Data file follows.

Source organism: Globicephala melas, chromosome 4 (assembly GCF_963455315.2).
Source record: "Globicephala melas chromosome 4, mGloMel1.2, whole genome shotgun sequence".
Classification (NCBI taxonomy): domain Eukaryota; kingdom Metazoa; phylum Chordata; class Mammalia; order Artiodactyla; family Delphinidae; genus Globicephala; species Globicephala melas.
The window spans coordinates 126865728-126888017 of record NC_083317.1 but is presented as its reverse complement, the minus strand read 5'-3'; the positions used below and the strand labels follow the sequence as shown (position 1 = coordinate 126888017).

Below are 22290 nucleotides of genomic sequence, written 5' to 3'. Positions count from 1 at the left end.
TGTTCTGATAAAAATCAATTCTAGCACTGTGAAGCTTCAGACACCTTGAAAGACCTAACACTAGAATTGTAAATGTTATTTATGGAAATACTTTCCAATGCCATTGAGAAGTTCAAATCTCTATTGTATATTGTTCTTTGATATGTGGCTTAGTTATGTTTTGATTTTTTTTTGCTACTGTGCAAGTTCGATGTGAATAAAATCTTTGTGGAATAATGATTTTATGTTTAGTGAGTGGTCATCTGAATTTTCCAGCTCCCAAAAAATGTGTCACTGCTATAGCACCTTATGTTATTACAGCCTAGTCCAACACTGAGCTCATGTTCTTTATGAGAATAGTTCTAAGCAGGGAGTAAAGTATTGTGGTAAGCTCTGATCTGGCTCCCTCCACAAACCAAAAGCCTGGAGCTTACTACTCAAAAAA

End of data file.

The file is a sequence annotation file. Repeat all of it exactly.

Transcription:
Source organism: Globicephala melas, chromosome 4 (assembly GCF_963455315.2).
Source record: "Globicephala melas chromosome 4, mGloMel1.2, whole genome shotgun sequence".
Classification (NCBI taxonomy): domain Eukaryota; kingdom Metazoa; phylum Chordata; class Mammalia; order Artiodactyla; family Delphinidae; genus Globicephala; species Globicephala melas.
The window spans coordinates 126865728-126888017 of record NC_083317.1 but is presented as its reverse complement, the minus strand read 5'-3'; the positions used below and the strand labels follow the sequence as shown (position 1 = coordinate 126888017).

Below are 22290 nucleotides of genomic sequence, written 5' to 3'. Positions count from 1 at the left end.
TGTTCTGATAAAAATCAATTCTAGCACTGTGAAGCTTCAGACACCTTGAAAGACCTAACACTAGAATTGTAAATGTTATTTATGGAAATACTTTCCAATGCCATTGAGAAGTTCAAATCTCTATTGTATATTGTTCTTTGATATGTGGCTTAGTTATGTTTTGATTTTTTTTTGCTACTGTGCAAGTTCGATGTGAATAAAATCTTTGTGGAATAATGATTTTATGTTTAGTGAGTGGTCATCTGAATTTTCCAGCTCCCAAAAAATGTGTCACTGCTATAGCACCTTATGTTATTACAGCCTAGTCCAACACTGAGCTCATGTTCTTTATGAGAATAGTTCTAAGCAGGGAGTAAAGTATTGTGGTAAGCTCTGATCTGGCTCCCTCCACAAACCAAAAGCCTGGAGCTTACTACTCAAAAAA